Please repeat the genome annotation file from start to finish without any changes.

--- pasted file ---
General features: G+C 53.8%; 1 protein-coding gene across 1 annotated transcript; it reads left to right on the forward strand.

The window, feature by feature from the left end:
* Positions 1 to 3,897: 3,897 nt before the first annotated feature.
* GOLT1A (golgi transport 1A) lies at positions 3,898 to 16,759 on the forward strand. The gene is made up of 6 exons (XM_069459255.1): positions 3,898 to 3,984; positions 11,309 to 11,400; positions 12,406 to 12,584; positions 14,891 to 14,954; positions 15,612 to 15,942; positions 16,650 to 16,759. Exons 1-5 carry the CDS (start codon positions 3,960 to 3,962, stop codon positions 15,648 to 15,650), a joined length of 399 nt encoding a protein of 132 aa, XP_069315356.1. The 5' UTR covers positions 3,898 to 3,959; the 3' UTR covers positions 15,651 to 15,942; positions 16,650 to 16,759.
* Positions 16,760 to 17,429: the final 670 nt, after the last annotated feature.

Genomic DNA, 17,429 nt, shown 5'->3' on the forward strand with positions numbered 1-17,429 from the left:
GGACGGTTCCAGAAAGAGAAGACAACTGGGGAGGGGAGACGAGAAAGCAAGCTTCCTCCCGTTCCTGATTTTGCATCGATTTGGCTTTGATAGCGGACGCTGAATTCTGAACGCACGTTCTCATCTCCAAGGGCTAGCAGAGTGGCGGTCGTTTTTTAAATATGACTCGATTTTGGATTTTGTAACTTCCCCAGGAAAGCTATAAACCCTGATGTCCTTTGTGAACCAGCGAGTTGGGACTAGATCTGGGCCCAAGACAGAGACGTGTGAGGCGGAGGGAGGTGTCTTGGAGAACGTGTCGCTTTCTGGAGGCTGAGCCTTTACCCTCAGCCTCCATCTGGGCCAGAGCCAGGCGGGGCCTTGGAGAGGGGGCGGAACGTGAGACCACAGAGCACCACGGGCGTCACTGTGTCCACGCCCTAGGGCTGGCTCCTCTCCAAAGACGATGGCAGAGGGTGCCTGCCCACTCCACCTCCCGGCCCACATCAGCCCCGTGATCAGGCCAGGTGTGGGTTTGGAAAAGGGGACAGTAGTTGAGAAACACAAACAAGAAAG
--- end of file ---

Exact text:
General features: G+C 53.8%; 1 protein-coding gene across 1 annotated transcript; it reads left to right on the forward strand.

The window, feature by feature from the left end:
* Positions 1 to 3,897: 3,897 nt before the first annotated feature.
* GOLT1A (golgi transport 1A) lies at positions 3,898 to 16,759 on the forward strand. The gene is made up of 6 exons (XM_069459255.1): positions 3,898 to 3,984; positions 11,309 to 11,400; positions 12,406 to 12,584; positions 14,891 to 14,954; positions 15,612 to 15,942; positions 16,650 to 16,759. Exons 1-5 carry the CDS (start codon positions 3,960 to 3,962, stop codon positions 15,648 to 15,650), a joined length of 399 nt encoding a protein of 132 aa, XP_069315356.1. The 5' UTR covers positions 3,898 to 3,959; the 3' UTR covers positions 15,651 to 15,942; positions 16,650 to 16,759.
* Positions 16,760 to 17,429: the final 670 nt, after the last annotated feature.

Genomic DNA, 17,429 nt, shown 5'->3' on the forward strand with positions numbered 1-17,429 from the left:
GGACGGTTCCAGAAAGAGAAGACAACTGGGGAGGGGAGACGAGAAAGCAAGCTTCCTCCCGTTCCTGATTTTGCATCGATTTGGCTTTGATAGCGGACGCTGAATTCTGAACGCACGTTCTCATCTCCAAGGGCTAGCAGAGTGGCGGTCGTTTTTTAAATATGACTCGATTTTGGATTTTGTAACTTCCCCAGGAAAGCTATAAACCCTGATGTCCTTTGTGAACCAGCGAGTTGGGACTAGATCTGGGCCCAAGACAGAGACGTGTGAGGCGGAGGGAGGTGTCTTGGAGAACGTGTCGCTTTCTGGAGGCTGAGCCTTTACCCTCAGCCTCCATCTGGGCCAGAGCCAGGCGGGGCCTTGGAGAGGGGGCGGAACGTGAGACCACAGAGCACCACGGGCGTCACTGTGTCCACGCCCTAGGGCTGGCTCCTCTCCAAAGACGATGGCAGAGGGTGCCTGCCCACTCCACCTCCCGGCCCACATCAGCCCCGTGATCAGGCCAGGTGTGGGTTTGGAAAAGGGGACAGTAGTTGAGAAACACAAACAAGAAAG